Reviving Malagasy's fading soundBy RIVONALA RAZAFISON in Antananarivo | Tuesday, February 1 2011 at 11:42
If there is a cultural icon of the Malagasy, it has to be Valiha. The traditional instrument made of hollow bamboo and some strings is usually plucked to produce the distinct sound featured in the film Like a God When He Plays. No wonder it is the country's national instrument, just like Kora is to some West African countries.
To keep the sounds alive, a group of Malagasy musicians gathered at the Alliance Française in Antananarivo where the sound met a contemporary feel to produce a memorable concert. According to the event organisers, the evening performance was aimed at reviving the national pride in valiha (cithara).
“Valiha has symbolised national unity. In the past, it created social harmony, preached great wisdom and communicated secret messages,” says Doné Andriambaliha, chair of the Traditional Institute of Valiha arts. The cultural body pushing for the instrument's popularity is made up of thirty professional valiha players from different regions and ethnic groups of Madagascar.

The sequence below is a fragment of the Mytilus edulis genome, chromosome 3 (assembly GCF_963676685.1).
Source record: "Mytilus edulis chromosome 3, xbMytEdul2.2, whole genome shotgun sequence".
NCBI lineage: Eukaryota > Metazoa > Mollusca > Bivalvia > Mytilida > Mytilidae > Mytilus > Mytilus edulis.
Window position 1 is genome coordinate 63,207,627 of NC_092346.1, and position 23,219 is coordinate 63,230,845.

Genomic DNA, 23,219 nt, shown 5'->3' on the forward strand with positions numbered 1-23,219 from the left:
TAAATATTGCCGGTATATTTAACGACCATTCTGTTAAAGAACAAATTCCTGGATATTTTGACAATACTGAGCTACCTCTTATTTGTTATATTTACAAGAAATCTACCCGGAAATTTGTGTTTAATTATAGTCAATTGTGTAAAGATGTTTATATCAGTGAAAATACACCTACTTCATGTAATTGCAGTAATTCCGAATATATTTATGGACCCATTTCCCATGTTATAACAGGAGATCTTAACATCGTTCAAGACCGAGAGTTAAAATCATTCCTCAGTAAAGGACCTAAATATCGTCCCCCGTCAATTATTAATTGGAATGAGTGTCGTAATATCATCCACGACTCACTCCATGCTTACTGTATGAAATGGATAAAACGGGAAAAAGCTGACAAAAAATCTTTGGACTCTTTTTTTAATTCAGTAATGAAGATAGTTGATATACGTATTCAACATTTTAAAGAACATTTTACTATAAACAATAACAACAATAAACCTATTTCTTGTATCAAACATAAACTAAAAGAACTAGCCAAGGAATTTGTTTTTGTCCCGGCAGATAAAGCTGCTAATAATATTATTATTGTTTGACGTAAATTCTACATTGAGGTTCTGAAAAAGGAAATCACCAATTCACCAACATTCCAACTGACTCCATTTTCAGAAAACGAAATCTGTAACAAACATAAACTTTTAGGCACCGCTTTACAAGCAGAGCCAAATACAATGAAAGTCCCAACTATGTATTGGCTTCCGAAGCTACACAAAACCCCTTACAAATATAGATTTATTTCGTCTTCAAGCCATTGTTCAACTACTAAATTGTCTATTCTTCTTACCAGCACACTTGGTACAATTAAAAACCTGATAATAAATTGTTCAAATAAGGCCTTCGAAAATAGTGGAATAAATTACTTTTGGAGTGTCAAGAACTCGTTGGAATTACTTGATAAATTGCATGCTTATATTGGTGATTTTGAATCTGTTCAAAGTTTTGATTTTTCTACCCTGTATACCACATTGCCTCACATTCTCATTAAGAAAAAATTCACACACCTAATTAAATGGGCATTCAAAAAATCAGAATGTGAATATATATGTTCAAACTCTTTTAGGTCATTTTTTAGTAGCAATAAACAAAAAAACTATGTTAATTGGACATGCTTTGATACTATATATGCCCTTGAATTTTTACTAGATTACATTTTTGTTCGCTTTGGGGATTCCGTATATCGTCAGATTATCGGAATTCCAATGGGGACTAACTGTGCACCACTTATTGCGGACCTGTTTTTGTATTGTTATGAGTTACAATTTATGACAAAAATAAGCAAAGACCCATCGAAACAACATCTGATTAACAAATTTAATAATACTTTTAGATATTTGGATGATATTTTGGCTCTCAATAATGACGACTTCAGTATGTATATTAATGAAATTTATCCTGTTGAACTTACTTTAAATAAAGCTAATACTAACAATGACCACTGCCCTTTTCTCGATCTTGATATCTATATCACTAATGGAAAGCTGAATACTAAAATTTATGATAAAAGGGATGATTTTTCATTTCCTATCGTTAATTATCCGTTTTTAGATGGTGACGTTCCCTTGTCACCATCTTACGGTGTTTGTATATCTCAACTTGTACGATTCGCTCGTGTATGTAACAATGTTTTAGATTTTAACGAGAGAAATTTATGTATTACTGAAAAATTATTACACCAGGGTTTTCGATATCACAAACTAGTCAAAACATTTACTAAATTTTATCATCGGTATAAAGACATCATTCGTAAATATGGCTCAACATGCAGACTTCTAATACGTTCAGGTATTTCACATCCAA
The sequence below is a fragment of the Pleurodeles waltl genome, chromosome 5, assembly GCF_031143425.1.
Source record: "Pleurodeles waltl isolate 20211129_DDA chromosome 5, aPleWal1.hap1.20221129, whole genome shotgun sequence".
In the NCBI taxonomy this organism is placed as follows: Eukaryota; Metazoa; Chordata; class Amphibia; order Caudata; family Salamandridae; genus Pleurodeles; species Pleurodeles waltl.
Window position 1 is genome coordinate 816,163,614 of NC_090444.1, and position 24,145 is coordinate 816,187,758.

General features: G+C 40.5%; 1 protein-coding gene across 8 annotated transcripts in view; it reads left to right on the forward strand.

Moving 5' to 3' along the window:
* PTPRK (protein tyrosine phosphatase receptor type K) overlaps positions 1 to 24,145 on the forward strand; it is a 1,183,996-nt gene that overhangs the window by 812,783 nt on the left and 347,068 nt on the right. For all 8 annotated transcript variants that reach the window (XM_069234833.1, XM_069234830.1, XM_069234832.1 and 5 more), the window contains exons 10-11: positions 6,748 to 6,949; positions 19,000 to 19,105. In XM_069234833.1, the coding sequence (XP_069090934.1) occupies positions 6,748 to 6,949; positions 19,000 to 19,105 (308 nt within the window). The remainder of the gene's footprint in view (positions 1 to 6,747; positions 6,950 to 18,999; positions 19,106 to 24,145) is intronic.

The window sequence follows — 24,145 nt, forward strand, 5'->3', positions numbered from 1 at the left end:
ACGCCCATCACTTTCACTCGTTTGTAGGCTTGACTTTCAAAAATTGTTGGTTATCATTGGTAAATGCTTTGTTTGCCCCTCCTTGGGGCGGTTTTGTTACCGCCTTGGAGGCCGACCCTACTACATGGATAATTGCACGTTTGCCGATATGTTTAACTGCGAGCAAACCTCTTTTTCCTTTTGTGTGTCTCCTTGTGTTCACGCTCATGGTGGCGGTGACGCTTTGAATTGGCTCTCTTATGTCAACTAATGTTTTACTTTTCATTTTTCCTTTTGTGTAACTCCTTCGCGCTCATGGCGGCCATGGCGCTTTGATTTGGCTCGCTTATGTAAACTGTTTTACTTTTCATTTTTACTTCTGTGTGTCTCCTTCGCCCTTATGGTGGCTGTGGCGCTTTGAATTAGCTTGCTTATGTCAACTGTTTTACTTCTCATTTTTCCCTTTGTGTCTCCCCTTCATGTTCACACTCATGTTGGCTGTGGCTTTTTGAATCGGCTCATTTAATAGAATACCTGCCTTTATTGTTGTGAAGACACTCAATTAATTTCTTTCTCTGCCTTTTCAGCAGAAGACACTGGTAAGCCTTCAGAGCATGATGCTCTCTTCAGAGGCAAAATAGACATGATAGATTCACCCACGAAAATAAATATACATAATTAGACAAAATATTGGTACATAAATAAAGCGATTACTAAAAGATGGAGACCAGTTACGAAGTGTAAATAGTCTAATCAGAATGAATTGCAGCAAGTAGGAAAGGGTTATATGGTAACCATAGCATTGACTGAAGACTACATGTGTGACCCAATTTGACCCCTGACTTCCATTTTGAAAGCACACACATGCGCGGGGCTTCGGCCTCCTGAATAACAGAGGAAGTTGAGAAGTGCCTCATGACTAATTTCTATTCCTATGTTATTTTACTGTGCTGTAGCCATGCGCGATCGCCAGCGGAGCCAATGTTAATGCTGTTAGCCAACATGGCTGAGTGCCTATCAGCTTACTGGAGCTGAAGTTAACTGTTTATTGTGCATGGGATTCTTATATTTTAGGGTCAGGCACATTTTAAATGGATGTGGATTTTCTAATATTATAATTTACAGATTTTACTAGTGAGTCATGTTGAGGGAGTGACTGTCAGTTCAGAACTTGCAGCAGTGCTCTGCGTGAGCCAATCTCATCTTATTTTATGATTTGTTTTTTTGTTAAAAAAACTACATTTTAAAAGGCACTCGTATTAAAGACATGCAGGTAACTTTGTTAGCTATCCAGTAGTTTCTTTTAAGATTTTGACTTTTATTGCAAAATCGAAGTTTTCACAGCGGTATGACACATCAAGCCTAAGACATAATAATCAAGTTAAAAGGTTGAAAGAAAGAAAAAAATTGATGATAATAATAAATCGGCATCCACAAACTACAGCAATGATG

According to historians, Valiha has been played in Madagascar since the 5th century and is usually accompanied by special costumes which are considered the legitimate wives of the stringed instrument that comes in different shapes and sounds.
Philippe Andrianantoanina, a traditionalist musician, says that there are six variants of valiha in the African island that are very different from those found in Asian countries like Vietnam, Indonesia, Java, Makassar -- where, historically speaking, earlier immigrants settling the island were from. “Obviously, remote travellers brought with them traditional tools but they invented their own models once they arrived here," says the scholar.
Even though the instrument has played a major role in the country's social lives, the impact of colonisation changed the way it related with it's fans. “Colonial practices favoured foreign culture,” notes Andriambaliha on the impact of the French administration in Madagascar on the instrument today.
For years, foreign culture dominated the Malagasy life after the Gallieni (old French resident governor) policy overturning the Malagasy culture. The governor advised TV and radio stations to ignore traditional music. That way, the instrument Valiha and other traditional Malagasy instruments were silenced.
But it was to re-emerge around the mid-70s. Today, visitors to the island increasingly enjoy a dose of valiha sounds which they find exotic, creating a lucrative business around it- both at home and abroad.
And all is not plain traditional; there is some modernity to flavour the traditional beat.
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